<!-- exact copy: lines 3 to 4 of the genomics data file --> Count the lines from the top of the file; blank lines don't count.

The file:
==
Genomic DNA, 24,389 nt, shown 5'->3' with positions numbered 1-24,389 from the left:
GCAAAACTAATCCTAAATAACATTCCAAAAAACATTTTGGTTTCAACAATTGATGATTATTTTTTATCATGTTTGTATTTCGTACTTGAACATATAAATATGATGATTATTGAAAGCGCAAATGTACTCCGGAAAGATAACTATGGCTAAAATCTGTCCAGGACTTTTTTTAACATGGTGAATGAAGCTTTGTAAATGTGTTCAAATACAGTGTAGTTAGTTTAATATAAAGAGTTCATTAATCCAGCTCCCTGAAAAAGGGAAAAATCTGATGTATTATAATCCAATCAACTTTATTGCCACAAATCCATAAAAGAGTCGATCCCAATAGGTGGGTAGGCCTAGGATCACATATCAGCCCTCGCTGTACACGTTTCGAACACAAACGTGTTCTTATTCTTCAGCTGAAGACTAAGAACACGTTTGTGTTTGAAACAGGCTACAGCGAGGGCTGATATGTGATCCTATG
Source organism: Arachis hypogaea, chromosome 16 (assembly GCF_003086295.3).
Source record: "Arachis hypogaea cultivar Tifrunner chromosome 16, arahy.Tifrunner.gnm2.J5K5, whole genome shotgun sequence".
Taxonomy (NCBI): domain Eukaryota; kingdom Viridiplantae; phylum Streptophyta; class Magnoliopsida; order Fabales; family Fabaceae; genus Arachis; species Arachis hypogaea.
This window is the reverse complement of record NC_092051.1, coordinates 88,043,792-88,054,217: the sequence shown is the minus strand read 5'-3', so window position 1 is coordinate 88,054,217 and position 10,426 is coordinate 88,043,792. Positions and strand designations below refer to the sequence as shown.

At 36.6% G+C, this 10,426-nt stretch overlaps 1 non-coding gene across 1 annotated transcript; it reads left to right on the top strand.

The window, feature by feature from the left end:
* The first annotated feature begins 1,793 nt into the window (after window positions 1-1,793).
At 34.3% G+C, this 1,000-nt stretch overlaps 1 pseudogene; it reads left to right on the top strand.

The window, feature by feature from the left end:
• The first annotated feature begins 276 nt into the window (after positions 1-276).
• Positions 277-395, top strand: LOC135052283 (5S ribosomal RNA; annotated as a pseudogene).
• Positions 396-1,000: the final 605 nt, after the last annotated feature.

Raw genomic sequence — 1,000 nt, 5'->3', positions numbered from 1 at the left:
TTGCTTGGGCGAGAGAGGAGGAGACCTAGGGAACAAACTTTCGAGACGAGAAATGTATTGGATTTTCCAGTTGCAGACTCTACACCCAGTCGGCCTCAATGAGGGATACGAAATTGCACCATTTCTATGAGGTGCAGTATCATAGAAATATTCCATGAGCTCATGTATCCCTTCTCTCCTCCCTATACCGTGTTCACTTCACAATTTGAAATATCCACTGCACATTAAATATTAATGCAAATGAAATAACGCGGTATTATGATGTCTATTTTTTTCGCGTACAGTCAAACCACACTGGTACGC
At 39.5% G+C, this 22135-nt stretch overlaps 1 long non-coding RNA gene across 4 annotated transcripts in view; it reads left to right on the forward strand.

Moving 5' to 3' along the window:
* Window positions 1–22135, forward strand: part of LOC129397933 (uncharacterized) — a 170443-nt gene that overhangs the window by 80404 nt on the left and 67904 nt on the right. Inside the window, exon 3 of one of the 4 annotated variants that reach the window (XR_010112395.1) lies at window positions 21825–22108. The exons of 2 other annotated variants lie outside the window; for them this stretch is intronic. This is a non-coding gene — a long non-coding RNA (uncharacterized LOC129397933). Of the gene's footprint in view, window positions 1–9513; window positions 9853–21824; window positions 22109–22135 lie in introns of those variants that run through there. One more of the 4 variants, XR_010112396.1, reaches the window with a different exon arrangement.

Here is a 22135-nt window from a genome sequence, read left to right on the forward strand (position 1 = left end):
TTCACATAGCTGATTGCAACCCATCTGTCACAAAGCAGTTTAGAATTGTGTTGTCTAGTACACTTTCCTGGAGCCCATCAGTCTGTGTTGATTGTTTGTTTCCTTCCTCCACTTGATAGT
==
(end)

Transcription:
Source organism: Arachis hypogaea, chromosome 16 (assembly GCF_003086295.3).
Source record: "Arachis hypogaea cultivar Tifrunner chromosome 16, arahy.Tifrunner.gnm2.J5K5, whole genome shotgun sequence".